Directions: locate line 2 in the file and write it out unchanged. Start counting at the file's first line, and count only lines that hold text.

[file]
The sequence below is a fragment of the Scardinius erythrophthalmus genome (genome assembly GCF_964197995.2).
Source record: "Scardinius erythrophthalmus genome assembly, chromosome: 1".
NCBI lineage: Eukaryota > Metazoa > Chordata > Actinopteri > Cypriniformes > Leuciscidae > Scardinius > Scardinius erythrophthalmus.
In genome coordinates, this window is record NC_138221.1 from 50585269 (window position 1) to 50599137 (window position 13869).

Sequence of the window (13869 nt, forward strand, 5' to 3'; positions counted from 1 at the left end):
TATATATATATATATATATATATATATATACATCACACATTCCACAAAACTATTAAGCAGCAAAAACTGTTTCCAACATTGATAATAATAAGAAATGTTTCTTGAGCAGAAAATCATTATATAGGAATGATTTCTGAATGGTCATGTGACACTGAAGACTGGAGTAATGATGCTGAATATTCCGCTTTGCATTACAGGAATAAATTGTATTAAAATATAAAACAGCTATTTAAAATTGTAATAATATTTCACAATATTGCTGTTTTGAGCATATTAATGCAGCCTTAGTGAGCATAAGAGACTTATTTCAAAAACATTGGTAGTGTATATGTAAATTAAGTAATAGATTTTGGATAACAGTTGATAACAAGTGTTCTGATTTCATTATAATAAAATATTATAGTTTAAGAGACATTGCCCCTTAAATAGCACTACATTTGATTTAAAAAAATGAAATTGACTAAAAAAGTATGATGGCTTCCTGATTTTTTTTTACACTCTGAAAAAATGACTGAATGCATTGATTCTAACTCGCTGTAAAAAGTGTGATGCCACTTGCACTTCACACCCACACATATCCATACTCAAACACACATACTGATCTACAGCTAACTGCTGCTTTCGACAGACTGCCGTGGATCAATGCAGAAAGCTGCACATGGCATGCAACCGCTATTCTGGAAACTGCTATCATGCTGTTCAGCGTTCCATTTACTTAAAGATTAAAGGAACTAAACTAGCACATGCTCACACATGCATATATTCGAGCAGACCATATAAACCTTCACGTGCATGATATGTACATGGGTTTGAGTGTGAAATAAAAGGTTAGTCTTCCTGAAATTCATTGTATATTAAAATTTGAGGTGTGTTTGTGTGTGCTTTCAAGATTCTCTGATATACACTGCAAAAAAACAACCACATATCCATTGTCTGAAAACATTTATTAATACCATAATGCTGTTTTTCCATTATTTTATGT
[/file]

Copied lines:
Source record: "Scardinius erythrophthalmus genome assembly, chromosome: 1".